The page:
And clearly, it's not always for good. Geotagged photos taken by tourists can often tip poachers off to the location of a certain animal, especially valuable rhinos and elephants.
Said Adam Pasick of Quartz:
Broadcasting an animal's coordinates could also be done accidentally-many smartphones and GPS-enabled digital cameras automatically embed geotagged data, which lists the physical coordinates where a photo was taken, in the EXIF data that is part of image files. If the picture is uploaded to a social media site with the geotags intact, it could leave the animals vulnerable.
But it's not all bad -- there have been several successful conservation projects that used GPS for good. Most importantly, GPS collars fitted to cheetahs, moose, wolves and countless other animals can give the most accurate information about population sizes, range and natural behavior -- vital indications of the species' wellbeing. They can use these data to inform conservation programs and, hopefully, save entire species.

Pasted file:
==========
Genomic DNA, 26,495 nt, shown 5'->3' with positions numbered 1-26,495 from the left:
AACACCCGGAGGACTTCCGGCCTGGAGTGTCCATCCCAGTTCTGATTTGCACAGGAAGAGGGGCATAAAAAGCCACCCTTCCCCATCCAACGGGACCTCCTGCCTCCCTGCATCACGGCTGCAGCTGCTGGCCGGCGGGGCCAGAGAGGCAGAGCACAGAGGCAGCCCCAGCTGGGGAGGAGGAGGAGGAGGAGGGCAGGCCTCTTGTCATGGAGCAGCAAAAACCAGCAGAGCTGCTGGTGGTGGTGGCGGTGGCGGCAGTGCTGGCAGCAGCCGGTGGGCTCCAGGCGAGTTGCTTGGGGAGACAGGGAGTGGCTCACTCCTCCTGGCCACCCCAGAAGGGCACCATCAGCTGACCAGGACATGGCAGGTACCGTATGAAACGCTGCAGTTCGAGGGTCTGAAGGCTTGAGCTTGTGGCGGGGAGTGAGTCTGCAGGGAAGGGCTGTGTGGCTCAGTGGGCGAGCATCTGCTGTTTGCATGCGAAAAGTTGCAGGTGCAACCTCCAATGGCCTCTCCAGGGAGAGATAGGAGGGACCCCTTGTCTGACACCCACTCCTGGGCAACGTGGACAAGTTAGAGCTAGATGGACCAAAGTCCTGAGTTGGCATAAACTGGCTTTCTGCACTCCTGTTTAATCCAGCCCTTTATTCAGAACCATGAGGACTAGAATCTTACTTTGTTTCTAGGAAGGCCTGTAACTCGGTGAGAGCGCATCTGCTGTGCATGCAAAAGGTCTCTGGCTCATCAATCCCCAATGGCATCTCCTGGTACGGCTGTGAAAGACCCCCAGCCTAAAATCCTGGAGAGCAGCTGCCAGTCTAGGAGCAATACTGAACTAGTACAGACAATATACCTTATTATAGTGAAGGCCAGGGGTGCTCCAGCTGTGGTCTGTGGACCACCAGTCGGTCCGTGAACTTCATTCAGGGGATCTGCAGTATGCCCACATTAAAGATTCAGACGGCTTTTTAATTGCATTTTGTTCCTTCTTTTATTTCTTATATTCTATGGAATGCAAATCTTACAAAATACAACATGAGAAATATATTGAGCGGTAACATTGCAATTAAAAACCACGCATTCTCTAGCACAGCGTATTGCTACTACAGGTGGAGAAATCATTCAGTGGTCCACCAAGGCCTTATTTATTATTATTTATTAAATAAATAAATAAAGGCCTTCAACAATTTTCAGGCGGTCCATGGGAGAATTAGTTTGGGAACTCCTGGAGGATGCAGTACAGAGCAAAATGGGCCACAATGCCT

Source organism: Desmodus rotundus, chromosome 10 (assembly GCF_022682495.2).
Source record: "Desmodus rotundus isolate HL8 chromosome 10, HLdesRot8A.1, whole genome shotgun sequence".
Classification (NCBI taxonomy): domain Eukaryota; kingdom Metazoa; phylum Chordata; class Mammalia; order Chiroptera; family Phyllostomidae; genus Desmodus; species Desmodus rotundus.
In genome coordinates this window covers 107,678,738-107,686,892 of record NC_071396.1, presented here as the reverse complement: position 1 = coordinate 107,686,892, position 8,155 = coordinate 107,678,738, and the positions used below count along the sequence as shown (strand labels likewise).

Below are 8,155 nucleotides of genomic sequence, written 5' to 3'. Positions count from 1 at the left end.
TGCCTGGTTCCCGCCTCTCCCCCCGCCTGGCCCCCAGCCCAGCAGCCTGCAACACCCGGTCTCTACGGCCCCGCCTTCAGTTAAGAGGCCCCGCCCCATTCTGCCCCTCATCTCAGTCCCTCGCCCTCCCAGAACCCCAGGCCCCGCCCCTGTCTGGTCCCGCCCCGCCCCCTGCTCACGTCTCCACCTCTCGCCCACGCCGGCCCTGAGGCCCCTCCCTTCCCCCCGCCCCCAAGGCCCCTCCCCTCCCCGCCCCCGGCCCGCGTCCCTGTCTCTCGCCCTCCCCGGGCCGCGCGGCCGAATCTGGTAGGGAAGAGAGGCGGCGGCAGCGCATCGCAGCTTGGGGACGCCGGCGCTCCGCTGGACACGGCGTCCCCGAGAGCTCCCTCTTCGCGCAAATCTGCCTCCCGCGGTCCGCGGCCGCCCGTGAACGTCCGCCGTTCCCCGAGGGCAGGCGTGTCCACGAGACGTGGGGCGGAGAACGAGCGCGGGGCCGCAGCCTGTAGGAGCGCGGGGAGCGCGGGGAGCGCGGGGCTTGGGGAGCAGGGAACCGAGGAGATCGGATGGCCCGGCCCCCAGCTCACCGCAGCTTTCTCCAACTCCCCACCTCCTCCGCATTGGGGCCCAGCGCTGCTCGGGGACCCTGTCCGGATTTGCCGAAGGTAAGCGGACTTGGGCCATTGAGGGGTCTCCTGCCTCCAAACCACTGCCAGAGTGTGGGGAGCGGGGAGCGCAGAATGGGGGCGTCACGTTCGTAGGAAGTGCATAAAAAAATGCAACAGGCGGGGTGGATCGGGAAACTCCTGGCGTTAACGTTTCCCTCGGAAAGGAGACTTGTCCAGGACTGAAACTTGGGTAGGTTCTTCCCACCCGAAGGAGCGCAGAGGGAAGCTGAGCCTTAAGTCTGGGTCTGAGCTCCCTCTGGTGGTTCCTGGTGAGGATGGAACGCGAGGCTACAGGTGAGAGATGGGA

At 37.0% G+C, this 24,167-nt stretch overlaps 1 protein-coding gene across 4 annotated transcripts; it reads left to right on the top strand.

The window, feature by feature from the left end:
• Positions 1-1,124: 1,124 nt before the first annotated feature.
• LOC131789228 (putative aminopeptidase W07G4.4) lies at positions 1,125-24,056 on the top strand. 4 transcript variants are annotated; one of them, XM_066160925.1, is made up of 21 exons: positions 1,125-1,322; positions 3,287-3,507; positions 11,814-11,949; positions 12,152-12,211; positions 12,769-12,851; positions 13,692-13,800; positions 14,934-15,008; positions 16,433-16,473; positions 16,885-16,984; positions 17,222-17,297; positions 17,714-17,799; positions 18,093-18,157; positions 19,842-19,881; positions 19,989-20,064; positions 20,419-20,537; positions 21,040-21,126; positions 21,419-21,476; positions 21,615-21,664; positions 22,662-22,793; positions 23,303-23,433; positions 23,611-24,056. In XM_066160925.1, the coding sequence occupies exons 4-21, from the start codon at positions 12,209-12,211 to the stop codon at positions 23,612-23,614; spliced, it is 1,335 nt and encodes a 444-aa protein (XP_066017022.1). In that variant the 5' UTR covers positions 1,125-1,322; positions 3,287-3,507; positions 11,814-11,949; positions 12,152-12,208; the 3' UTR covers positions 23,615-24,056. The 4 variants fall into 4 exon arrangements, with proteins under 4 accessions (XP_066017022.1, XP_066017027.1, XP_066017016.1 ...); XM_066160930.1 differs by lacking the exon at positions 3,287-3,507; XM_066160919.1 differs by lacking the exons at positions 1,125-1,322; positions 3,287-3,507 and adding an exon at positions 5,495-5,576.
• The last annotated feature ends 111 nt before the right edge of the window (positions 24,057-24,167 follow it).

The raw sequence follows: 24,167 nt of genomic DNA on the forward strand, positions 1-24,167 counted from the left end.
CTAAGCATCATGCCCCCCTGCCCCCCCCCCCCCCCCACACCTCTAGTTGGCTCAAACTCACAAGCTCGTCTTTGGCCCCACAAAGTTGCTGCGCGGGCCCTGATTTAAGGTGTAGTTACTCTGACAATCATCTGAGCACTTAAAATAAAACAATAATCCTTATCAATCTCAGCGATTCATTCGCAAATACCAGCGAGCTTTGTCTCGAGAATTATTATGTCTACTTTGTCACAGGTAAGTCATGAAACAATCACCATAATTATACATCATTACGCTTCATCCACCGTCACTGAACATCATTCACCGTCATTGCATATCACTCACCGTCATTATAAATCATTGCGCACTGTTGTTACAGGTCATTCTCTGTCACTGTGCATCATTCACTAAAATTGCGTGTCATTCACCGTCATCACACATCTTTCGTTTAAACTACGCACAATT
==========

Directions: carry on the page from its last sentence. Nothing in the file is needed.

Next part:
You can see one fascinating project that fitted the world's largest land animal with some of the world's largest GPS collars in this video: